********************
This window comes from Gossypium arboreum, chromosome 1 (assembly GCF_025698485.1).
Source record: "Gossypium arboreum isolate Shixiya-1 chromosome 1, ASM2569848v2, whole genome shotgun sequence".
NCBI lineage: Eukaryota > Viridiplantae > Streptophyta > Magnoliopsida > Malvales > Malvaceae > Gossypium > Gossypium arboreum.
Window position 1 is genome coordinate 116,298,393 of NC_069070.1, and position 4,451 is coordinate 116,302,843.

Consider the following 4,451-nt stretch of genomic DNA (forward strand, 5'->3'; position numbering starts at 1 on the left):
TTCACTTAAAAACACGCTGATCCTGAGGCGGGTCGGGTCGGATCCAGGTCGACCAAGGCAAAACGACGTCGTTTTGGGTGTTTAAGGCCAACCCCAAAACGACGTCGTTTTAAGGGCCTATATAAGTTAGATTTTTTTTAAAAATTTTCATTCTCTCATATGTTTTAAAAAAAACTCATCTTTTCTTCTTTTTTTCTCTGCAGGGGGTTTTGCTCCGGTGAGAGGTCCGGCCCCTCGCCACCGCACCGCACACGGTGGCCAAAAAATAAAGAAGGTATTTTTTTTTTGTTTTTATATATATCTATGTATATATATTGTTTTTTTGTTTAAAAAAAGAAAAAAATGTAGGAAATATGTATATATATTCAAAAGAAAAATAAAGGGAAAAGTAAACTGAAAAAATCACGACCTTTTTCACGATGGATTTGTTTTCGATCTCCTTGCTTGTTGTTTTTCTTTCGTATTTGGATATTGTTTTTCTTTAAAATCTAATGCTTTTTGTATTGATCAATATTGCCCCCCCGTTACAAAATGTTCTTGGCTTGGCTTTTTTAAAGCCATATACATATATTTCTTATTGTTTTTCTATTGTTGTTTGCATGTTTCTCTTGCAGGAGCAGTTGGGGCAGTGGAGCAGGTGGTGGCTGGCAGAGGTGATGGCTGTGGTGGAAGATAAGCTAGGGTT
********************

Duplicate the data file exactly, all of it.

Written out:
This window comes from Gossypium arboreum, chromosome 1 (assembly GCF_025698485.1).
Source record: "Gossypium arboreum isolate Shixiya-1 chromosome 1, ASM2569848v2, whole genome shotgun sequence".
NCBI lineage: Eukaryota > Viridiplantae > Streptophyta > Magnoliopsida > Malvales > Malvaceae > Gossypium > Gossypium arboreum.
Window position 1 is genome coordinate 116,298,393 of NC_069070.1, and position 4,451 is coordinate 116,302,843.

Consider the following 4,451-nt stretch of genomic DNA (forward strand, 5'->3'; position numbering starts at 1 on the left):
TTCACTTAAAAACACGCTGATCCTGAGGCGGGTCGGGTCGGATCCAGGTCGACCAAGGCAAAACGACGTCGTTTTGGGTGTTTAAGGCCAACCCCAAAACGACGTCGTTTTAAGGGCCTATATAAGTTAGATTTTTTTTAAAAATTTTCATTCTCTCATATGTTTTAAAAAAAACTCATCTTTTCTTCTTTTTTTCTCTGCAGGGGGTTTTGCTCCGGTGAGAGGTCCGGCCCCTCGCCACCGCACCGCACACGGTGGCCAAAAAATAAAGAAGGTATTTTTTTTTTGTTTTTATATATATCTATGTATATATATTGTTTTTTTGTTTAAAAAAAGAAAAAAATGTAGGAAATATGTATATATATTCAAAAGAAAAATAAAGGGAAAAGTAAACTGAAAAAATCACGACCTTTTTCACGATGGATTTGTTTTCGATCTCCTTGCTTGTTGTTTTTCTTTCGTATTTGGATATTGTTTTTCTTTAAAATCTAATGCTTTTTGTATTGATCAATATTGCCCCCCCGTTACAAAATGTTCTTGGCTTGGCTTTTTTAAAGCCATATACATATATTTCTTATTGTTTTTCTATTGTTGTTTGCATGTTTCTCTTGCAGGAGCAGTTGGGGCAGTGGAGCAGGTGGTGGCTGGCAGAGGTGATGGCTGTGGTGGAAGATAAGCTAGGGTT